Consumers will have to pay at least Rs 5,000 more to buy a car and up to Rs 2,000 for purchasing a two-wheeler in Delhi as the state government is raising road tax on vehicles.
Automakers say this would increase the cost of ownership of their vehicles which could have an adverse impact on sales volume. Delhi accounts for about one in five cars sold in the country. The new road tax rates will be applicable after a notification is issued and marketers feel there could be a rush of consumers planning to buy a vehicle before the new rates come into force.
The road tax increase is substantial and will particularly have an adverse impact on small-car buyers, said Arvind Saxena director-sales Hyundai Motor India . This would be the fourth increase in the cost of ownership for a car buyer in Delhi since January, he said. Carmakers have increased prices of cars due to higher input costs and new emission norms besides change in excise duty.
The road tax has been raised to generate more revenues for the state government as well as to induce consumers to switch to public transport and decongest roads.
Cars that cost up to Rs 6 lakh will attract 4% road tax, twice that of the existing rate. So a small car priced around Rs 3.5 lakh will entail a road tax of Rs 14,000 after the new rates are notified.
Consumers buying cars with a price tag between Rs 6 lakh and Rs 10 lakh will need to pay 7% road tax and cars costing above Rs 10 lakh will attract 10% road tax as compared to 4% at present.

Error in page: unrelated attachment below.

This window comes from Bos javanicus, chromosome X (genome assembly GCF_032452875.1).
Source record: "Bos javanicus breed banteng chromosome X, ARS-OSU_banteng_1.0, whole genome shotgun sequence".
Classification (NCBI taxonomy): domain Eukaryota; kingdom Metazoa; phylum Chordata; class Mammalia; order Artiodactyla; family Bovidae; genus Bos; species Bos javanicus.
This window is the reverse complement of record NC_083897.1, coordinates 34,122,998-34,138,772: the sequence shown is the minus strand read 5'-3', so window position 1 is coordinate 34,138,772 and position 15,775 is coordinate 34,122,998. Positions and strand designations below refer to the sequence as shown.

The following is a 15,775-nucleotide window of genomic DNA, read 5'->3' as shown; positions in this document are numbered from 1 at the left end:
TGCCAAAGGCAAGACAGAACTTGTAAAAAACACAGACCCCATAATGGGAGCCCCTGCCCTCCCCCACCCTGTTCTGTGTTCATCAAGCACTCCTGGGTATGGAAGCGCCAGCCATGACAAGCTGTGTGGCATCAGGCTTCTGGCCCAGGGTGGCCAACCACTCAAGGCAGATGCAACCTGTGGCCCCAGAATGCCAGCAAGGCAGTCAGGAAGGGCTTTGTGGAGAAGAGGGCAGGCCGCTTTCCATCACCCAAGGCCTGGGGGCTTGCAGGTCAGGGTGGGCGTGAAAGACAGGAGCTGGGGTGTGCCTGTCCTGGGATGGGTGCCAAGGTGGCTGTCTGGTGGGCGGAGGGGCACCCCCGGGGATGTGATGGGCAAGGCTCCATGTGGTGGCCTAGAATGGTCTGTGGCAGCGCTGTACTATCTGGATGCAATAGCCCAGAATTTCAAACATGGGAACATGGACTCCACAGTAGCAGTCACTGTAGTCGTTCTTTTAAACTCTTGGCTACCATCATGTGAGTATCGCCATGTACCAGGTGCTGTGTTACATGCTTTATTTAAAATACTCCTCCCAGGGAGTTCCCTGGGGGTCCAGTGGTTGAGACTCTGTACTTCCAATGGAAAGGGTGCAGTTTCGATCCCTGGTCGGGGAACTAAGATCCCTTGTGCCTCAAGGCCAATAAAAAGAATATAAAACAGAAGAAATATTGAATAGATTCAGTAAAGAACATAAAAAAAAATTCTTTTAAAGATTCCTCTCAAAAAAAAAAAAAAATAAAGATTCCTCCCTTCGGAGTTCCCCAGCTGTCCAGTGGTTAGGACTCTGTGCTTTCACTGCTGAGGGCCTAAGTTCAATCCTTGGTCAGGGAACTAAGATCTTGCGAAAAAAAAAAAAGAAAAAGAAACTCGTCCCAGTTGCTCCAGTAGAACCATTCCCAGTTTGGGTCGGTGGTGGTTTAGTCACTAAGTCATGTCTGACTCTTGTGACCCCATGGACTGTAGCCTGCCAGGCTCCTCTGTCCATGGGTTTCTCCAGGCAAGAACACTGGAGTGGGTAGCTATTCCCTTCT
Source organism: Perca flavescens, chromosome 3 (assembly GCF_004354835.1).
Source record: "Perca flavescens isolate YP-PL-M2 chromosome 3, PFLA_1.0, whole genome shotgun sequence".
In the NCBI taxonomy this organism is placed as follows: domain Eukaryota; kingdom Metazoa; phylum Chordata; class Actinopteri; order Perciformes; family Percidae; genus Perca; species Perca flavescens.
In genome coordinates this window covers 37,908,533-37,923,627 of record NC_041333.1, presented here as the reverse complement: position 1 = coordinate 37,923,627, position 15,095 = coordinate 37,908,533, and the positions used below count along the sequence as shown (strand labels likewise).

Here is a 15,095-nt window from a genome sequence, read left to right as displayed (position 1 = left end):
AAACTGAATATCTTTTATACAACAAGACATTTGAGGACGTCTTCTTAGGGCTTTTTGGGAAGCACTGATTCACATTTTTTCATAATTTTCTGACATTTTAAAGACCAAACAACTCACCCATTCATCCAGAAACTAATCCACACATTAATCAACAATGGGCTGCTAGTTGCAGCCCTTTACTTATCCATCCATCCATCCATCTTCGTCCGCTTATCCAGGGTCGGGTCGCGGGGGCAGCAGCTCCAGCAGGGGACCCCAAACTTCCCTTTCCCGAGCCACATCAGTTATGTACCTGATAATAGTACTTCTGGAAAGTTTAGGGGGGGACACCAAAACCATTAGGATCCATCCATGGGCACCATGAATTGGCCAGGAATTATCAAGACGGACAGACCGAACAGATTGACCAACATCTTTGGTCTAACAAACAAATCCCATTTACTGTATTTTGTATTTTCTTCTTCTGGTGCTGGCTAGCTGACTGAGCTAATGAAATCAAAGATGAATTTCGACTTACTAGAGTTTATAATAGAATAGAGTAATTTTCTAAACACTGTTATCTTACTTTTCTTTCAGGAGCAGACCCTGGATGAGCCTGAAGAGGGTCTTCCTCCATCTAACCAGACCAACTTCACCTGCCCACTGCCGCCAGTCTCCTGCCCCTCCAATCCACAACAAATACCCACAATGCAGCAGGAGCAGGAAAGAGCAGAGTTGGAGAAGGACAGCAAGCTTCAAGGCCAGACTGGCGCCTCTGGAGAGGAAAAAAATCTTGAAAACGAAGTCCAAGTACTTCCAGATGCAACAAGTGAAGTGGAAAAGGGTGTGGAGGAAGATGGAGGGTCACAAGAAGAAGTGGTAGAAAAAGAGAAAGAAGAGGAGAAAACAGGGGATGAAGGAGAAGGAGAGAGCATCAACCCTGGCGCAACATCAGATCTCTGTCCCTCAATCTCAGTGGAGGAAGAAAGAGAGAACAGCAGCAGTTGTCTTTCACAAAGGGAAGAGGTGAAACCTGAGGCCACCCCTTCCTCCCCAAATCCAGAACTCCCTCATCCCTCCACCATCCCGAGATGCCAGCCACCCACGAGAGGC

The biggest impact will be on price of luxury cars that would cost at least Rs 1 lakh more. There would be a rush of consumers buying and registering their cars before the new rates are applicable but there would be a sales lull thereafter for some time, said Jnaeswar Sen vice-president (marketing) Honda Siel Cars India.
Two-wheelers costing between Rs 25,000 and Rs 40,000 will also attract 4% road tax as compared to 2% at present and vehicles with price tags of more than Rs 40,000 will entail 6% tax. Most two-wheelers sold in Delhi cost upwards of Rs 40,000. So consumers will need to shell out as much as Rs 2,000 more to buy the vehicle.
This will impact consumers but would not mean reduction in sales in the region, said Vishnu Mathur, directorgeneral , Society of Indian Automobiles Manufacturers (SIAM).
After a top-gear FY10, the new fiscal year began with spiffy growth with domestic passenger car sales up 40% in April, despite price hikes announced by carmakers. Carmakers cumulatively sold 1.43 lakh cars in April.